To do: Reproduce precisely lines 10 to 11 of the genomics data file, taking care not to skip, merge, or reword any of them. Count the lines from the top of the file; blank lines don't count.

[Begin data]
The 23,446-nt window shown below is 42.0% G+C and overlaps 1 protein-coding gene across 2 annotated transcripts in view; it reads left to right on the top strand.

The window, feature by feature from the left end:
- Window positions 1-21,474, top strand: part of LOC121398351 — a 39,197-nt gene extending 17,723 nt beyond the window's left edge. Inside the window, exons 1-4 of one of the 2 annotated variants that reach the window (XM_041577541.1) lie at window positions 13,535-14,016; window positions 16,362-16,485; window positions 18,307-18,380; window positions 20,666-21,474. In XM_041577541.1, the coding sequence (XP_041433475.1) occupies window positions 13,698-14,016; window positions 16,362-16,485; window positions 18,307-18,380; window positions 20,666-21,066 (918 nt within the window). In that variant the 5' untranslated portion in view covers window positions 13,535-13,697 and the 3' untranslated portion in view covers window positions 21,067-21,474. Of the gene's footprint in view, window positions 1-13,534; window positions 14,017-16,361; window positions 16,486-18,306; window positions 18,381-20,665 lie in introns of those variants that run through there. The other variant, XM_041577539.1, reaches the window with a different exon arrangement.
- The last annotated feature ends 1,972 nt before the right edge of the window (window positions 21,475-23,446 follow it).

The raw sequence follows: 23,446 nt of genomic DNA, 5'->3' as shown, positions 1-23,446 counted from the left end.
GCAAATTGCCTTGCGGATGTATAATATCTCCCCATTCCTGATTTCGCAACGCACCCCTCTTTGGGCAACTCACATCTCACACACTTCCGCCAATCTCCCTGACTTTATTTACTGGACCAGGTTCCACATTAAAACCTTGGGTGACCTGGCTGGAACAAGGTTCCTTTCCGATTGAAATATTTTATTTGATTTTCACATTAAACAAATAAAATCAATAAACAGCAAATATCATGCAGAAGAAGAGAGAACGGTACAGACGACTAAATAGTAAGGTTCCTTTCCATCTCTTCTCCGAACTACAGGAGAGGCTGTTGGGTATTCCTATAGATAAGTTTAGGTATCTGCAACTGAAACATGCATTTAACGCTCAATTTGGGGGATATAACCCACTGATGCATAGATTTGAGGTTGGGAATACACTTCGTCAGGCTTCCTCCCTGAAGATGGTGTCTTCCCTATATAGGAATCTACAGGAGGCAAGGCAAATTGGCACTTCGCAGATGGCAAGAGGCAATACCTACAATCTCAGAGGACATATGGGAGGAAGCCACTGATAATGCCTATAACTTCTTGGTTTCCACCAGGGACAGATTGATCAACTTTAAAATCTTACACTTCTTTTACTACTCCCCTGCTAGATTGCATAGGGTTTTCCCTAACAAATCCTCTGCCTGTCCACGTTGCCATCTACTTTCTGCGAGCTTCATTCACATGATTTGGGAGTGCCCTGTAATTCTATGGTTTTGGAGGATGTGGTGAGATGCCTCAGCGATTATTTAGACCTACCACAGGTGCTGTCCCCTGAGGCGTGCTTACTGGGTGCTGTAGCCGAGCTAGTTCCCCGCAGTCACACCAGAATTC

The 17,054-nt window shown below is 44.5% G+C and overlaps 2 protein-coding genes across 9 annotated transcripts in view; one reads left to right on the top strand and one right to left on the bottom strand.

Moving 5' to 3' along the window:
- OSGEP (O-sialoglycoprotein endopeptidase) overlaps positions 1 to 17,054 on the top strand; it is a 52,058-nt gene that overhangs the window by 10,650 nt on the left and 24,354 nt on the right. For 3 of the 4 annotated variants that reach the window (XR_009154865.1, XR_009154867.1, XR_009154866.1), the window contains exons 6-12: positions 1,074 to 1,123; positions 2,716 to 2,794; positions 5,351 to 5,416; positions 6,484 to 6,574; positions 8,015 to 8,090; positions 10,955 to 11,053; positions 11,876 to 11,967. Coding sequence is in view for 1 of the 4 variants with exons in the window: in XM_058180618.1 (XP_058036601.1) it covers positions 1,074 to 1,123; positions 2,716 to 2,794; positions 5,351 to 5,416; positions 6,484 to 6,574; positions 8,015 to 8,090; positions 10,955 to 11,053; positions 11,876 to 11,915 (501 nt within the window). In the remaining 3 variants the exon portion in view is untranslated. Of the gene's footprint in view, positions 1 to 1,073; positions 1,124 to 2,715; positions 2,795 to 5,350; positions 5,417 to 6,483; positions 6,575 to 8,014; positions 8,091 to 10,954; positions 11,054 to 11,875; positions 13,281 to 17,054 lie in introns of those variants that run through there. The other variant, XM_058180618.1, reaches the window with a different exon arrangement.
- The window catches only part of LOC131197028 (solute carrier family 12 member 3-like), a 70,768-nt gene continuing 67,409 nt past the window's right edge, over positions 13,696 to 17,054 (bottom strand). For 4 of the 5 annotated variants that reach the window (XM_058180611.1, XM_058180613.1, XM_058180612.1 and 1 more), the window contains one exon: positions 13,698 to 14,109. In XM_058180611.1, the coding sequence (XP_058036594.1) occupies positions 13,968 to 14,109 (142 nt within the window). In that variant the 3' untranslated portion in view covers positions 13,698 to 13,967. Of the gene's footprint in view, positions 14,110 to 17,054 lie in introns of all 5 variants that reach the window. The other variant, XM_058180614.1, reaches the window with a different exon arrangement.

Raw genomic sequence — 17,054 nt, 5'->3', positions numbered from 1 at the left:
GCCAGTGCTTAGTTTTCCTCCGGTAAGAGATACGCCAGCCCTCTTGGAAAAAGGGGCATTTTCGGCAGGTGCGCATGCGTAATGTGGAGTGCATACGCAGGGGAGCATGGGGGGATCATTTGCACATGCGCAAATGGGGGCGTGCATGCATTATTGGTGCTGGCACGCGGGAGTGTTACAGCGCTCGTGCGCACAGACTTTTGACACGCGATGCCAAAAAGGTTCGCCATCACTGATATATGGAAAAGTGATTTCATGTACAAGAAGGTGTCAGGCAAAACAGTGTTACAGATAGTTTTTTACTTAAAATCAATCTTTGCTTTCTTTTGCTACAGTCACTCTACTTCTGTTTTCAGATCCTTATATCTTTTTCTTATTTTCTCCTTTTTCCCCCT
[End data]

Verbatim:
- The window catches only part of LOC131197028 (solute carrier family 12 member 3-like), a 70,768-nt gene continuing 67,409 nt past the window's right edge, over positions 13,696 to 17,054 (bottom strand). For 4 of the 5 annotated variants that reach the window (XM_058180611.1, XM_058180613.1, XM_058180612.1 and 1 more), the window contains one exon: positions 13,698 to 14,109. In XM_058180611.1, the coding sequence (XP_058036594.1) occupies positions 13,968 to 14,109 (142 nt within the window). In that variant the 3' untranslated portion in view covers positions 13,698 to 13,967. Of the gene's footprint in view, positions 14,110 to 17,054 lie in introns of all 5 variants that reach the window. The other variant, XM_058180614.1, reaches the window with a different exon arrangement.

Raw genomic sequence — 17,054 nt, 5'->3', positions numbered from 1 at the left: